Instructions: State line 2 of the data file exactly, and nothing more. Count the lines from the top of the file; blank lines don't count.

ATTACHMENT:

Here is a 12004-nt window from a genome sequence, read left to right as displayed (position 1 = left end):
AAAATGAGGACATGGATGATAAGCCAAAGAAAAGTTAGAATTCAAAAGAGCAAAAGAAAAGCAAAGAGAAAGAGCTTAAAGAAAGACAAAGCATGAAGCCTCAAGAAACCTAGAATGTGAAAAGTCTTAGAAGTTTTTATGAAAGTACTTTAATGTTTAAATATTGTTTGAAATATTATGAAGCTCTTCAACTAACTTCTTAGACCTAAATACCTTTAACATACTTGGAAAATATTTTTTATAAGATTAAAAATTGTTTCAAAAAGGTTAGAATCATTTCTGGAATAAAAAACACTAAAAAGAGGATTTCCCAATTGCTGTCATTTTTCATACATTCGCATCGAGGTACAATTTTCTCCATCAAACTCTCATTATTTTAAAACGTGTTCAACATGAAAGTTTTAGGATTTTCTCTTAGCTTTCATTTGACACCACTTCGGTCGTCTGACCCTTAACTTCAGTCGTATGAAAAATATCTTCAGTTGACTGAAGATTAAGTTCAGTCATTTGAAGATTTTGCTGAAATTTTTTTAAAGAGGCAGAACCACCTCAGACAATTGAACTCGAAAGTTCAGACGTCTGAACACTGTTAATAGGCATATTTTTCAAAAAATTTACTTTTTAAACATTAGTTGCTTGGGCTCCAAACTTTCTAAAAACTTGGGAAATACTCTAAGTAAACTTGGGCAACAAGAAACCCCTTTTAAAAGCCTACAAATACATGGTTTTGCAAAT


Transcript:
AAAATGAGGACATGGATGATAAGCCAAAGAAAAGTTAGAATTCAAAAGAGCAAAAGAAAAGCAAAGAGAAAGAGCTTAAAGAAAGACAAAGCATGAAGCCTCAAGAAACCTAGAATGTGAAAAGTCTTAGAAGTTTTTATGAAAGTACTTTAATGTTTAAATATTGTTTGAAATATTATGAAGCTCTTCAACTAACTTCTTAGACCTAAATACCTTTAACATACTTGGAAAATATTTTTTATAAGATTAAAAATTGTTTCAAAAAGGTTAGAATCATTTCTGGAATAAAAAACACTAAAAAGAGGATTTCCCAATTGCTGTCATTTTTCATACATTCGCATCGAGGTACAATTTTCTCCATCAAACTCTCATTATTTTAAAACGTGTTCAACATGAAAGTTTTAGGATTTTCTCTTAGCTTTCATTTGACACCACTTCGGTCGTCTGACCCTTAACTTCAGTCGTATGAAAAATATCTTCAGTTGACTGAAGATTAAGTTCAGTCATTTGAAGATTTTGCTGAAATTTTTTTAAAGAGGCAGAACCACCTCAGACAATTGAACTCGAAAGTTCAGACGTCTGAACACTGTTAATAGGCATATTTTTCAAAAAATTTACTTTTTAAACATTAGTTGCTTGGGCTCCAAACTTTCTAAAAACTTGGGAAATACTCTAAGTAAACTTGGGCAACAAGAAACCCCTTTTAAAAGCCTACAAATACATGGTTTTGCAAAT